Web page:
BOSTON The death of a Salisbury woman this month shows how difficult it can be to coordinate the response to the opioid addiction crisis.
Gretchen Fordham received the opioid overdose reversal drug Narcan in an emergency room. But she still left the hospital with a prescription for opioid pain pills.
Hours later, police say Fordham was found unresponsive in her home.
Here’s what happened:
It was shortly after 6 a.m. on Jan. 10 when police received a 911 call from the boyfriend of 44-year-old Fordham saying she was unresponsive.
“She was transported to the hospital but was pronounced dead at the hospital,” Salisbury police Chief Tom Fowler explained. “My detective speculates that it could possibly be an accidental overdose.”
At Fordham’s home, police found a bottle of prescription opioid painkillers. Three of them were missing. Fowler says Fordham had the prescription filled just hours earlier, after doctors at Anna Jaques Hospital in Newburyport prescribed them. And after the hospital had administered Narcan.
“She was prescribed painkillers before she left the hospital, she filled the prescription, there were some missing. We don’t know if she took them,” Fowler said. “But she was administered Narcan earlier in the evening — not knowing [that] she was under the influence when she arrived there.”
Fordham arrived at Anna Jaques Hospital after a car accident where state police said she was driving under the influence of drugs. Fowler says at the hospital, Fordham responded to the Narcan and then doctors treated her for a wrist injury and gave her the opioid painkiller prescription.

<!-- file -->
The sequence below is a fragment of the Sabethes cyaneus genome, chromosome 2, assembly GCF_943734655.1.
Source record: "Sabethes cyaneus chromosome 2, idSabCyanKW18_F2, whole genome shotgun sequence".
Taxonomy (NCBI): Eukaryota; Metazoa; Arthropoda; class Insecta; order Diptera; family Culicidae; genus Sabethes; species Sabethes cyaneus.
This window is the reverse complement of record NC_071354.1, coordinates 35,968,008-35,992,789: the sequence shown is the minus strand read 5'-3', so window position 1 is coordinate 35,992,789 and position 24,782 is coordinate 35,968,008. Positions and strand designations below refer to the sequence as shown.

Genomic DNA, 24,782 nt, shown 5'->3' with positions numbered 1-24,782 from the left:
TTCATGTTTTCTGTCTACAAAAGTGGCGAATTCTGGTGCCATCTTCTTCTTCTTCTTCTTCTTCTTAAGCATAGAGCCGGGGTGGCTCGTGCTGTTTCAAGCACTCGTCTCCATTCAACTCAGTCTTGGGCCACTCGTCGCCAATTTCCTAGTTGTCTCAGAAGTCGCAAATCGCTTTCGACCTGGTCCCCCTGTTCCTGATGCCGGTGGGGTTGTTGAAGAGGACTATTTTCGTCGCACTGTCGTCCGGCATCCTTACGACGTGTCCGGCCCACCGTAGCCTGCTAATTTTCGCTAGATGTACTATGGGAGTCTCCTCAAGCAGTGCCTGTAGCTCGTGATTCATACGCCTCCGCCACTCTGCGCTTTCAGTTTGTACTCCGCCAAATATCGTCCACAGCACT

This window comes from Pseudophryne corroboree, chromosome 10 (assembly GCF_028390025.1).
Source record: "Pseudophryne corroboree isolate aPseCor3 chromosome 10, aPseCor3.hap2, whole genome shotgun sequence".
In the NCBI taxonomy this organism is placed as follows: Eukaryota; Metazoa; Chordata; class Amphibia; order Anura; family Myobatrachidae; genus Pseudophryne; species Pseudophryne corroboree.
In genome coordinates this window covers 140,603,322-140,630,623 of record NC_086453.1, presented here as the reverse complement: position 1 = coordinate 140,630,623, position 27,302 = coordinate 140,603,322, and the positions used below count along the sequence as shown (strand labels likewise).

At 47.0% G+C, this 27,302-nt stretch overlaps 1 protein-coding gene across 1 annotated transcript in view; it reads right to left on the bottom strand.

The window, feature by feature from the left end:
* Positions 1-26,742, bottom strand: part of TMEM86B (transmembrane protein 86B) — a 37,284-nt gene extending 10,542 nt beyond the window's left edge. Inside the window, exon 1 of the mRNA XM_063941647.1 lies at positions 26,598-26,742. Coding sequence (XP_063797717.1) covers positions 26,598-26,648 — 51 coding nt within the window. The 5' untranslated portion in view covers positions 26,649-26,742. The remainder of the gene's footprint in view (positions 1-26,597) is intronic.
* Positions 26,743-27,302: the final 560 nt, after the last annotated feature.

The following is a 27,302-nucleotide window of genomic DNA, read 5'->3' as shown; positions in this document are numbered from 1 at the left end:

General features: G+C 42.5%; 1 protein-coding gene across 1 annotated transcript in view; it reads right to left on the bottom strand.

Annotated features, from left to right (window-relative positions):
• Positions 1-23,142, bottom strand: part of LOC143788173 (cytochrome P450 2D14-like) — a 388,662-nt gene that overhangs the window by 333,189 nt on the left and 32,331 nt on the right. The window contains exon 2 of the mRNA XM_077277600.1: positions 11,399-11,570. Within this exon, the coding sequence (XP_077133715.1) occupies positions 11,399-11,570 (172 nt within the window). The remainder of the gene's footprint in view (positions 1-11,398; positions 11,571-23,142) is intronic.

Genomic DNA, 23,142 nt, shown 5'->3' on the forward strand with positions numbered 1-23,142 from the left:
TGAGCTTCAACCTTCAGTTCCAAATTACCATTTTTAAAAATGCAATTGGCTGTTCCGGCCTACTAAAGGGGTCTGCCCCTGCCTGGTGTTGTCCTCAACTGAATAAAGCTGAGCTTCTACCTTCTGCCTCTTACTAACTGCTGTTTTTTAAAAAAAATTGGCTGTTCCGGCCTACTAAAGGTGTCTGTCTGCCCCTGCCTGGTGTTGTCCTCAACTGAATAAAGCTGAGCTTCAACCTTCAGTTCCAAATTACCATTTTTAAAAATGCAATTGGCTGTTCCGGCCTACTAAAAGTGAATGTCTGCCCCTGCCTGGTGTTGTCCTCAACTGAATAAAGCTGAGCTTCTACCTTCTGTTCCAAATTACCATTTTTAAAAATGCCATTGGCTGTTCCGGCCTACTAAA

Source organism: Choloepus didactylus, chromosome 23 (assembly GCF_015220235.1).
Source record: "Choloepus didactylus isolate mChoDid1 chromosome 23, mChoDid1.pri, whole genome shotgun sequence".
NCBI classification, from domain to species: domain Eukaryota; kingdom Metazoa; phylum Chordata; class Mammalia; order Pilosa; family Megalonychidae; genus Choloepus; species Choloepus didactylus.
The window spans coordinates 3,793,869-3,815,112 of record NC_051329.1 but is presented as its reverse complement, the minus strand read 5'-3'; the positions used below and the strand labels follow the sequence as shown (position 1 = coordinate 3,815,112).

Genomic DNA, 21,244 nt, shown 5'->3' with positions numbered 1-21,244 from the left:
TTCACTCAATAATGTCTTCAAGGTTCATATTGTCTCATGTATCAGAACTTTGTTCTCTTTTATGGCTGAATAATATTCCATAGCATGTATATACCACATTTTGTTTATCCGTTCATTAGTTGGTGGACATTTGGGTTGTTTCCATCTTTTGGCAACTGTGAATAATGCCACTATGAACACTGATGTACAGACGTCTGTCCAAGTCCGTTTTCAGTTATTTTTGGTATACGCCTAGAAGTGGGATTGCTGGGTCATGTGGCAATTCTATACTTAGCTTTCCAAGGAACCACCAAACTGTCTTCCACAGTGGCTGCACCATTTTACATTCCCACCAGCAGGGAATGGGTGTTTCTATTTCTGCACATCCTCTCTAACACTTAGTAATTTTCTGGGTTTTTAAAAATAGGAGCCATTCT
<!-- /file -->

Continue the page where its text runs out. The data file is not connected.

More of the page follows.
Anna Jaques Hospital would only confirm that Fordham was treated and released there the night before. A spokeswoman declined further comment and would not say if the hospital is looking into this case or whether it has policies that would prevent an opioid from being prescribed to someone who was also given Narcan.
The Essex County district attorney says the medical examiner will determine the exact cause of Fordham’s death.
Fowler says this case shows that it’s critical for several agencies to communicate and understand the extent of the opioid epidemic.
“I think, as we address the opioid problem, we need health care providers at the table discussing this as well and seeing what we see on the street every day,” he said.
So far this month, there have been six overdoses in Salisbury — two of them fatal.